However, adopting OpenTelemetry is not a requirement in an observability strategy. If you can instrument an application to emit OpenTelemetry Traces, Metrics, and Logs, then adopting OpenTelemetry data standards as the preferred strategy makes sense. Without an application-first approach, OpenTelemetry can still provide a standardized data framework, especially if context propagation between metrics and logs is required. With OpenTelemetry, this concept is called a Resource and represents the entity, be it a server, host, pod, etc, that is generating the telemetry. These Resource Detectors are often the elements managed and maintained by IT and operations teams.

Adopting OpenTelemetry is a strong move towards a vendor-agnostic strategy for observability. However, it is not a perfect solution, or even the only solution, to build an observability strategy, especially if application tracing is not part of the equation. Logs and metrics power observability strategies for IT and Security teams with similar outcomes as tracing and metrics for application engineers.

Snippet from https://opentelemetry.io/docs/specs/otel/overview/#opentelemetry-client-architecture

Lesson 2 – OpenTelemetry does not require the OpenTelemetry Collector

As OpenTelemetry is primarily designed by and for an application-centric approach to telemetry, it makes perfect sense that the OpenTelemetry Collector is also very application developer/ DevOps/SRE-centric too. The Collector (abbreviated OTelCol) runs in two modes – as daemon alongside the application and as a Collector.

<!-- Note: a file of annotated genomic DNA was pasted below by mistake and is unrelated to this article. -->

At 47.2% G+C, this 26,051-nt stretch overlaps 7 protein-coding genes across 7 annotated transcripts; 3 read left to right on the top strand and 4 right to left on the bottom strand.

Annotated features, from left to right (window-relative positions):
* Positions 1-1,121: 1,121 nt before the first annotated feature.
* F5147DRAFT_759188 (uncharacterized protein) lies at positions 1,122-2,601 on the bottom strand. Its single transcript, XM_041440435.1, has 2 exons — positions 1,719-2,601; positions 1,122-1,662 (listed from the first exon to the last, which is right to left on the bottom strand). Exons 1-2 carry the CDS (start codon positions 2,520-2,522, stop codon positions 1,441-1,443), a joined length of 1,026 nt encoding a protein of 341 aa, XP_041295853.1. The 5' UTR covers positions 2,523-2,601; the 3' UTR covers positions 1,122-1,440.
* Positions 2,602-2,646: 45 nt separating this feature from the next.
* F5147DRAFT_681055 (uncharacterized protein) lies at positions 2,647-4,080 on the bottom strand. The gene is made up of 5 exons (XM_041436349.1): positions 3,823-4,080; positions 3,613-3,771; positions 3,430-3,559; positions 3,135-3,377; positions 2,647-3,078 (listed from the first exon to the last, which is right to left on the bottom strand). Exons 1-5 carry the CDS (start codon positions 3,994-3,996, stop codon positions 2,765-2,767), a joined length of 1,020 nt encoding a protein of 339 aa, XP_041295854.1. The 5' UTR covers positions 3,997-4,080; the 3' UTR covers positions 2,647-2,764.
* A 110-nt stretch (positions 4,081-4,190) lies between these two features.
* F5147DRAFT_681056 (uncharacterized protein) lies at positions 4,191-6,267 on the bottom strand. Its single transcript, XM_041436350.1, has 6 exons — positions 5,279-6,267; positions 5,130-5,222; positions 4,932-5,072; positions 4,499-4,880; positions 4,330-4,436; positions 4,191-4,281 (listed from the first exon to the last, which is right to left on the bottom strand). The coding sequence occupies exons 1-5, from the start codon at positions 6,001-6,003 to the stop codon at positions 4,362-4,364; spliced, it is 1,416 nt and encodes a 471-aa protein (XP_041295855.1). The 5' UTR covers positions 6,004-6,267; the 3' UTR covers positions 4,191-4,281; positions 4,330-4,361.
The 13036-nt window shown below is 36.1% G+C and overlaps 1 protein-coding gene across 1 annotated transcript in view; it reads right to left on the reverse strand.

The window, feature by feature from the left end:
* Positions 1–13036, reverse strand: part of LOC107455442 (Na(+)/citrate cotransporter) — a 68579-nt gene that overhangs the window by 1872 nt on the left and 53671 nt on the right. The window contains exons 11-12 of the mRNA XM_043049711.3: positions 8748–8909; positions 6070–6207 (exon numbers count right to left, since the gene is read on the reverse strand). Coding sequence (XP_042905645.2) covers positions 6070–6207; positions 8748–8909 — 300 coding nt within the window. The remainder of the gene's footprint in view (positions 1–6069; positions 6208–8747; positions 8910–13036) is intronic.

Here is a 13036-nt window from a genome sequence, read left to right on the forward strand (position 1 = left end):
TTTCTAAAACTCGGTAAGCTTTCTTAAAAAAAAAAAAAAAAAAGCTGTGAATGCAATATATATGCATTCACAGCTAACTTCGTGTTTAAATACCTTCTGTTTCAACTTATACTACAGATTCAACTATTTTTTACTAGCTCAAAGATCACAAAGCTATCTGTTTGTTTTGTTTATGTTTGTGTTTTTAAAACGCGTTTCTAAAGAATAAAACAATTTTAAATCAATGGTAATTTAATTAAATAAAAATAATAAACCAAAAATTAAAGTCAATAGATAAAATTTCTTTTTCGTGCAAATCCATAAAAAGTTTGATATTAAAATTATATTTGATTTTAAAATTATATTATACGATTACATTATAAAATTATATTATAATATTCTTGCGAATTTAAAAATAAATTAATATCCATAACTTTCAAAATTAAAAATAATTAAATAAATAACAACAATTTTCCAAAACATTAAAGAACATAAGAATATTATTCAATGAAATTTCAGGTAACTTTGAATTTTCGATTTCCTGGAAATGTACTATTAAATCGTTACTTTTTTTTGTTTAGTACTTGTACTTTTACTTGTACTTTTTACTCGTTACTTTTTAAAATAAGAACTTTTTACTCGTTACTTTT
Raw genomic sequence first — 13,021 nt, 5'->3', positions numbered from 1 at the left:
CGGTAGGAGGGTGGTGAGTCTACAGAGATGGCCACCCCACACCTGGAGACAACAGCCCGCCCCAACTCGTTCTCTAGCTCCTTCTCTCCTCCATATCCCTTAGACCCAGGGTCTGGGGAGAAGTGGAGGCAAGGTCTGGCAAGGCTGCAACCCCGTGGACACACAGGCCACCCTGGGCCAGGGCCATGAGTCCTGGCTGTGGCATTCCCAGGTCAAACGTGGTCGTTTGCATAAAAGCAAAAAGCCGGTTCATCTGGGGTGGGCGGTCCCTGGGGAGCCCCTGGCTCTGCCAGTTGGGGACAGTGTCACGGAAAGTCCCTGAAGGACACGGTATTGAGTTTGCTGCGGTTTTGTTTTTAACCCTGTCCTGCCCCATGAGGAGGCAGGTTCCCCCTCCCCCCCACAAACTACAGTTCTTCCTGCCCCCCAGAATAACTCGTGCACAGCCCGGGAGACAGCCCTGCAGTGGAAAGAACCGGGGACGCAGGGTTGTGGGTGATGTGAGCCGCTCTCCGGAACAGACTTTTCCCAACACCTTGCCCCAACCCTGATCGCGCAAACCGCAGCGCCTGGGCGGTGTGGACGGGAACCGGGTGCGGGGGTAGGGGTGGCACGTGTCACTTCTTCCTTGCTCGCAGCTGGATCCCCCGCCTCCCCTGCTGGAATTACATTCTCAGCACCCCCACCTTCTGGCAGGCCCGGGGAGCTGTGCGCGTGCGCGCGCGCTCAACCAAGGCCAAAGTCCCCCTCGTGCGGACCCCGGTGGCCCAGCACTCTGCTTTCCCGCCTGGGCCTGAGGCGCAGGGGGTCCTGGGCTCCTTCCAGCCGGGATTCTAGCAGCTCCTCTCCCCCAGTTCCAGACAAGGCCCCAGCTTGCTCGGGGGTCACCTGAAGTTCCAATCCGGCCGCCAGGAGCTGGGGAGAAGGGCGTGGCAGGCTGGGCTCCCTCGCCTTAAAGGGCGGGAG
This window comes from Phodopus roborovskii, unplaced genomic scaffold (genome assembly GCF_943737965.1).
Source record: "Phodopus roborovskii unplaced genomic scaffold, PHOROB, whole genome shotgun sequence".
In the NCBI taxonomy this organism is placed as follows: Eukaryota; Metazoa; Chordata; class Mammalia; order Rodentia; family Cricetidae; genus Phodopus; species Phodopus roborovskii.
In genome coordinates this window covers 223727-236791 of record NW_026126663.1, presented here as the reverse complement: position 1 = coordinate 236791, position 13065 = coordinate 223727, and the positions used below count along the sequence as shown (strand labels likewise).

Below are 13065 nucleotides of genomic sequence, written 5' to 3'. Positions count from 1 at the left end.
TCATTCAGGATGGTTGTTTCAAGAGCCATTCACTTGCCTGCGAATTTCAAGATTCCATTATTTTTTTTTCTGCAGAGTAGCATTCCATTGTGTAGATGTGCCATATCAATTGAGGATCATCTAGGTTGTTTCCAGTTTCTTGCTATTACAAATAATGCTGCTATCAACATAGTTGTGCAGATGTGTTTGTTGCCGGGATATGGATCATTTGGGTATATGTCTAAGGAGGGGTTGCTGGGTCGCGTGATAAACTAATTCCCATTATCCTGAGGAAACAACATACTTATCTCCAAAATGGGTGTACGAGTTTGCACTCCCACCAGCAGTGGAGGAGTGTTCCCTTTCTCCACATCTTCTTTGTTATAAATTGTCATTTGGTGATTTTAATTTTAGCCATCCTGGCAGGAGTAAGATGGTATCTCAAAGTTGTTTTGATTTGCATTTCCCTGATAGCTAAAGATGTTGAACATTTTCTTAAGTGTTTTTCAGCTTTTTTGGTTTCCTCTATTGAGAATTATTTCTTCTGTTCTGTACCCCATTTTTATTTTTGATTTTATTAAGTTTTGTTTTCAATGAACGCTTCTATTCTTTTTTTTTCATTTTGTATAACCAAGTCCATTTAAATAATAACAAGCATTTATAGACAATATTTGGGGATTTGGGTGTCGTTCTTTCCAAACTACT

According to the OpenTelemetry Collector page, the collector “offers a vendor-agnostic implementation of how to receive, process and export telemetry data.” When a vendor wants to deploy their own version of the collector, it is still the OpenTelemetry Signals (logs, metrics, traces, etc.) that are vendor agnostic.

Cribl supports the ingress, processing, and egress of OpenTelemetry Signals (logs, metrics, and traces) even though it is not a deployment of the OpenTelemetry Collector. Where the OTelCol can be deployed in Agent Mode, uses Cribl Edge to collect OpenTelemetry signals, system metrics, and even system state too.

Agent Mode

From https://opentelemetry.io/docs/collector/deployment/agent/

Use Cribl Stream when centralized, petabyte-scale data processing is required. Stream Worker Nodes allow for horizontal scaling in a Worker Group with additional nodes and scaling vertically via Worker Processes by simply adding CPU capacity.

A Worker Group is similar to deploying the OpenTelemetry Collector in Gateway Mode using multiple instances of the OpenTelemetry Collector and the underlying OS. Where the OTelCol must be discreetly deployed and managed, a Stream Worker Group shares a managed configuration across all Workers and Worker Processes.

 

Gateway Mode

From https://opentelemetry.io/docs/collector/deployment/gateway/

Whether sending OpenTelemetry Signals directly from an instrumented application or forwarding them via OpenTelemetry Collector, Cribl puts your IT and Security data at the center of your data management strategy and provides a one-stop shop for analyzing, collecting, processing, and routing it all at any scale.